Don't Bank On That Mccain Comeback

by TNR Staff, TNR Staff | October 23, 2007

As long as we're picking on Rick Davis today, what was up with this nugget from that New York Times profile:

But Mr. Davis, 50, a jacket-and-tie kind of guy with a runner’s build who stands out in the typically rumpled world of political operatives, has won upsets before. As deputy manager of Bob Dole’s 1996 campaign, for instance, he gained a come-from-behind victory at a Florida straw poll in part by staging an elaborate reception with Mr. Dole’s wife, Elizabeth.

“I bought, literally, thousands of dollars of Godiva chocolate,” he recalled.

A come-from-behind victory at a Florida straw poll? Really? Sounds like a comeback of Truman-esque proportions.

Come to think of it, why was the overwhelming favorite for the nomination in '96 even in a position to have to mount a comeback?

Update: Politico's Roger Simon actually covers some of this ground in his book Show Time:

The rules for the Orlando straw poll were stricter than the Iowa rules: You actually had to be a Republican from Florida in order to vote. But the candidates -- especially Bob Dole -- campaigned for votes in the same tried and true way: with bribes. Delegates to the convention got free Godiva chocolates, bath oils, fruit baskets, hotel rooms, booze, food  and dance lessons, all courtesy of the Dole campaign. Having been embarrassed in Iowa (even though it was a meaningless embarrassment) Dole was determined not to be embarrassed again. And so he spent around $2 million campaigning for an event that would elect not a single delegate to the Republican National Convention in 1996. And although he would later bitterly complain about running out of money during the primaries, his spending was now profligate: He rented the entire seventh floor of the swanky Peabody Court hotel and hired scores of staff. His video featuring his terrible war wound was running 24 hours a day on the hotel’s closed-circuit TV channel. He spent $20,000 to rent a parking lot across the street that he called “Camp Bob,” where there were live bands, games for the kids, free food, and a man on stilts juggling Indian clubs. In the food tent there were also 10 TV sets set up running his war wound video as people ate barbecue pork sandwiches and corn on the cob. Everything was very high-tech. All of Dole’s staff was beepered, cell-phoned, laptopped, wired, and hooked-up. Dole hosted a dinner in the hotel ballroom and 800 people showed up. Which sounded like a pretty good crowd until you realized there were about 3,000 delegates, which means some 2,200 people had passed up a free meal rather than listen to Bob Dole give a speech.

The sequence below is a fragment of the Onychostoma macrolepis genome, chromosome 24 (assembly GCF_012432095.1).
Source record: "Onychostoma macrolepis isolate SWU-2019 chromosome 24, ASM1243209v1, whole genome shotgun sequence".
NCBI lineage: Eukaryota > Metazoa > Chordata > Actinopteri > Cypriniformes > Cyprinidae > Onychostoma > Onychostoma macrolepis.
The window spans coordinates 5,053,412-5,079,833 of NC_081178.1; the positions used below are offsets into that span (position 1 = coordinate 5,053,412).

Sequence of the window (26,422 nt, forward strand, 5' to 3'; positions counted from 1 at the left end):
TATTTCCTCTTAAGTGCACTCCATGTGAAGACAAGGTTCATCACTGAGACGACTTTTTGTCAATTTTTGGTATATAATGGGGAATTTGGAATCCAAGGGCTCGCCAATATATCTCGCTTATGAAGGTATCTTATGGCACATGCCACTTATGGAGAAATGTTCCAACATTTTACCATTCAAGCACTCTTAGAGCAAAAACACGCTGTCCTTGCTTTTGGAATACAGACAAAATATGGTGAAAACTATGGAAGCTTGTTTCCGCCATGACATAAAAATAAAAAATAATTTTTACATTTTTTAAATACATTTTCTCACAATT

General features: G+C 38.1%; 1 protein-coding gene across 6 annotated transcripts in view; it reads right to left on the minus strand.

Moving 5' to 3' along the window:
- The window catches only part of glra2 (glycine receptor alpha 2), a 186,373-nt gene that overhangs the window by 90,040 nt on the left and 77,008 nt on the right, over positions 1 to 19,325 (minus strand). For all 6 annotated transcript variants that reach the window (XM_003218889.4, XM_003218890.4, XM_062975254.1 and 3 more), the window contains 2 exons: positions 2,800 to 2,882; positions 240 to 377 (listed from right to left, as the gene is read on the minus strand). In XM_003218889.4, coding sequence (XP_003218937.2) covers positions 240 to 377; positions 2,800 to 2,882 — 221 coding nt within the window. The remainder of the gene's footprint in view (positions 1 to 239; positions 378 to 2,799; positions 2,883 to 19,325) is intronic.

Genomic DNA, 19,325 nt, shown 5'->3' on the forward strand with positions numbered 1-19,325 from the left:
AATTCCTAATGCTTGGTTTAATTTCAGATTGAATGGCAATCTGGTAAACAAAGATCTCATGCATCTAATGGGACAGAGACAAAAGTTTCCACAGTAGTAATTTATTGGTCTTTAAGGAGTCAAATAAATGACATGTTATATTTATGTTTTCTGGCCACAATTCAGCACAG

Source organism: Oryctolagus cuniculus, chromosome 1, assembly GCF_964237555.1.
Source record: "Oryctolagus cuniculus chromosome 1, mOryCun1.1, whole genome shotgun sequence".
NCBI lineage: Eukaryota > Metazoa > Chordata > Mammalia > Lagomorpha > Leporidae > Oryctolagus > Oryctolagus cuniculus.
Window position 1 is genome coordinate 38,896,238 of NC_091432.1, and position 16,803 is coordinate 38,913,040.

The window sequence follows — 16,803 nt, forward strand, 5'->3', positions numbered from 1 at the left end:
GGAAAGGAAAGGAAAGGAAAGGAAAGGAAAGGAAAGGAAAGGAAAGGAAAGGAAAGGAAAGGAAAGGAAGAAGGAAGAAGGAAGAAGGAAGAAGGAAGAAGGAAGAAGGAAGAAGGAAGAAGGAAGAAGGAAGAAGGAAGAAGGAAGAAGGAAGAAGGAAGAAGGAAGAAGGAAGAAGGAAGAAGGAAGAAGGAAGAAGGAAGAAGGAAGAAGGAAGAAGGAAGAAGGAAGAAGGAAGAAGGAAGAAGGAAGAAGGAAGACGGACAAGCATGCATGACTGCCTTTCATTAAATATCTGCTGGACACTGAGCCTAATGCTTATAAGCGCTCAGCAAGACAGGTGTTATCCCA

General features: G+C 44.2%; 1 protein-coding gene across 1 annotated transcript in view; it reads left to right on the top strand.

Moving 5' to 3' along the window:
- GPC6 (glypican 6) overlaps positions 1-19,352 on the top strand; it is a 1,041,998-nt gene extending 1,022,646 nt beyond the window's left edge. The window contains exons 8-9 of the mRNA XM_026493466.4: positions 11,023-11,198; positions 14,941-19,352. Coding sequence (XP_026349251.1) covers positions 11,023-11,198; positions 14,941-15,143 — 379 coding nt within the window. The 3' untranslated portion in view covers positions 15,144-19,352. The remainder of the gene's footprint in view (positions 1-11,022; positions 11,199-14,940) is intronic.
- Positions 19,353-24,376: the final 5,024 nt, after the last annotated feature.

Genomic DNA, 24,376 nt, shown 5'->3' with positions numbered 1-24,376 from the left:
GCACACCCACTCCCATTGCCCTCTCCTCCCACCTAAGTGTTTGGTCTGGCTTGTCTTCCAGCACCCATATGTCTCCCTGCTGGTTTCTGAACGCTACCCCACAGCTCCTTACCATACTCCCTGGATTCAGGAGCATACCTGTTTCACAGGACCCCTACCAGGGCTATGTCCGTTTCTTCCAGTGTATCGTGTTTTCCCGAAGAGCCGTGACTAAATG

--Noam Scheiber

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